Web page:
(photograph © Kiwidutch)

(photograph © Kiwidutch)

I’m continuing my yesterday’s post where I am detailing some of  Dutch artist M.C. Escher’s early works, may of which were done in Italy, a country Escher fell in love with and later moved to until his conflict with the ideas of Fascism forced him to move with his family to Switzerland, then Belgium and then back to The Netherlands.

One of the information boards in the Escher Museum located in the former winter palace of Queen Regent Emma of the Netherlands, on the Lange Voorhout in The Hague tells me:

Early in his career, Escher experimented with perspective by choosing an unusually high or low vantage point to draw from. The mountains in Italy were perfectly suited to this. For “San Gimignano”, “Bonifacio”and “Temple of Segesta”, he selected an extremely low vantage point, from a valley. As a result the viewer looks up at an object located far above. This is known as “the frog’s perspective”.

In other works Escher chose a very high vantage point, for example in “Morano”, “Ravello”and “Calvi”, the fishing town seen from the citadel. In these prints the viewer looks down at the subject of the work. This is known at as the “Bird’s eye perspective”.

Escher never used the “panoramic view” so popular with other artists at the time. When in 1939 Escher made prints of Delft commissioned by the Dutch Government, he climbed up the tower of the Nieuwe Kerk to show the marketplace from a dizzying perspective.

The viewer’s eye is led downwards rather than out towards the broad surroundings.

In Escher’s time (more specifically, between 1920 and 1940), many European artists played with extreme forms of perspective. Giorgio de Chirico in Italy, Carel Willink in the Netherlands and Ludwig Kirchner in Germany had been using perspective as a stylistic tool since 1910. but their most predecessor was Giovanni Battista Piranesi, who in the 18th Century portrayed spaces using the most bizarre perspectives. 

Personally I think that Italy and the early works Escher did there, and the discovery of  the possibilities  that these altered perspectives offered, heavily influenced Escher’s later works for which he became world famous: the seemingly  “impossible” ascending and descending staircases and waterfalls and the transitional spaces works like “water and air” where fish become birds and visa versa.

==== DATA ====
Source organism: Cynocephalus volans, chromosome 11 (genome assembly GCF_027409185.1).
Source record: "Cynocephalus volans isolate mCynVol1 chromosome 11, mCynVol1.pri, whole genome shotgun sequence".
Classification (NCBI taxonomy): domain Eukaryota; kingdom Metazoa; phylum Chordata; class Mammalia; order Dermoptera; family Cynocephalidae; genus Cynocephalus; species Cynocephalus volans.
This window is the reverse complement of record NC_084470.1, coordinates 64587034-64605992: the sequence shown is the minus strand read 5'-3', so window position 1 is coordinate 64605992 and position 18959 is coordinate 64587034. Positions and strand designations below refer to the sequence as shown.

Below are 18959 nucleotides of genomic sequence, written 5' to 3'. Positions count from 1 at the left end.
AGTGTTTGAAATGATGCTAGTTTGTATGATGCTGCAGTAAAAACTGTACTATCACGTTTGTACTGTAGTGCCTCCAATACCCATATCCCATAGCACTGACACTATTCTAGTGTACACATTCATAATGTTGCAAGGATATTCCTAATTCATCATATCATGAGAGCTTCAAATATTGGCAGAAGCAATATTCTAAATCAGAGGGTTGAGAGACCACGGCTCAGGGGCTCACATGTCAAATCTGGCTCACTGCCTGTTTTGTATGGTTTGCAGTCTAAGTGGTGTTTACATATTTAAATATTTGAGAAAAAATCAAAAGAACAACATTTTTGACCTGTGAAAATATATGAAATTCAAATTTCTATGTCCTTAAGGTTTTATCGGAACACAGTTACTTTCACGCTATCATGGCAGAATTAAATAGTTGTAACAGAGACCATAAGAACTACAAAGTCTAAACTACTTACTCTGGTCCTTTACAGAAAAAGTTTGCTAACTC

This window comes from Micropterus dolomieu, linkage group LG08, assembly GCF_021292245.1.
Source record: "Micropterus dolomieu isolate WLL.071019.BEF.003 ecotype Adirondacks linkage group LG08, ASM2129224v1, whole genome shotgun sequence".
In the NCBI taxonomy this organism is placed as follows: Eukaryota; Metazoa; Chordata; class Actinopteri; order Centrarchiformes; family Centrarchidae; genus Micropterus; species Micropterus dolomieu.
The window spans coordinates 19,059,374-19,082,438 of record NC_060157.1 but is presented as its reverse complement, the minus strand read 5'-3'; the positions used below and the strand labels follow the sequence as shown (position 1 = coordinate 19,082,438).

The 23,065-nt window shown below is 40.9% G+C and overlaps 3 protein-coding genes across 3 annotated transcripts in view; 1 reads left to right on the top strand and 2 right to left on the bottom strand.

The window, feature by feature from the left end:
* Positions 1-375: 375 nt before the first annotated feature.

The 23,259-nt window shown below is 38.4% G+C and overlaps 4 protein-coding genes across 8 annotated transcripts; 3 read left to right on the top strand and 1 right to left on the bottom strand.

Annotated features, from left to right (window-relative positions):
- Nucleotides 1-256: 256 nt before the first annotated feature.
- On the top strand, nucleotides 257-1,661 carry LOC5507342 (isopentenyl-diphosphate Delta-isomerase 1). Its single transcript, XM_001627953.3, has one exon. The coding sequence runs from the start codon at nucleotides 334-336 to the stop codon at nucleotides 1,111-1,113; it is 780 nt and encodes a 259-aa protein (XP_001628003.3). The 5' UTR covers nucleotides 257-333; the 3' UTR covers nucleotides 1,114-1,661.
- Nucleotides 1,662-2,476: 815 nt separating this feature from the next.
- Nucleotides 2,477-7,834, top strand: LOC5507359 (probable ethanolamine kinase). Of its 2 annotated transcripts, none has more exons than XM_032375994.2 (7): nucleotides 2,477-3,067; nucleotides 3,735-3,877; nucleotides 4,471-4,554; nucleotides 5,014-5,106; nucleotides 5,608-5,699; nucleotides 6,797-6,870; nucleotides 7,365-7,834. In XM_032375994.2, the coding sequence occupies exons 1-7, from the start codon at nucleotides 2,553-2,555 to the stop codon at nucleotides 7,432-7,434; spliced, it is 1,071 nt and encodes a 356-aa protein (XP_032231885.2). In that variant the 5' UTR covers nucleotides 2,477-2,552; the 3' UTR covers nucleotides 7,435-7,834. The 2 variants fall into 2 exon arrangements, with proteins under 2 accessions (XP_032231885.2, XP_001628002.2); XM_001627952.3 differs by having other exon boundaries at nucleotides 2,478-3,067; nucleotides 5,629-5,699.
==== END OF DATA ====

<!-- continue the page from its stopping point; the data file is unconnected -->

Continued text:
Certainly it may be disputed that Escher didn’t always stick strictly to reality, but in fact I have found that as a general rule most artists don’t… it’s impossible to see every twig and blade of grass in a landscape, real world “litter”  in the broader sense of inconvenient  buildings, people, or the distractions of everyday items are often left out of compositions for cleaner lines, better perspective, balance, light, mood or colour. In a way I love these earlier works even more than the more famous later ones because they document the source of inspiration and reveal that Escher’s genius about “thinking outside the box” was a quirky personality trait present right from the start.

I love quirky and I adore detail… this won’t be my last visit here…

(photograph © Kiwidutch)

(photograph © Kiwidutch)

“Temple of Segesta, Sicily”, 1932 (wood engraving) Note: the block in printing is always opposite to the final printed image of the first photo in this post.

(photograph © Kiwidutch)

(photograph © Kiwidutch)

“Pineta of Calvi, Corsica”, 1933 (woodcut in light grey, dark grey and black, printed from three blocks)

(photograph © Kiwidutch)

(photograph © Kiwidutch)

“Study for Atrani, Coast of Amalfi”,1931 (black chalk,pencil)

(photograph © Kiwidutch)

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Study for “Atrani, Coast of Amalfi”,1931 (black chalk, pencil)

(photograph © Kiwidutch)

(photograph © Kiwidutch)

“Calvi, the Fishing Town seen from the Citadel, Corsica”, 1933 (wood-engraving)

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(photograph © Kiwidutch)

“Nocturnal Rome: Basilica of Constantine”, 1934 (woodcut)

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“Delft, Nieuwe Kerk”, 1939 (woodcut)

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“Delft, Roofs”, 1939 (woodcut)

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“Inside St. Peters’ 1935, (wood engraving)

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“Venice”, 1936 (woodcut)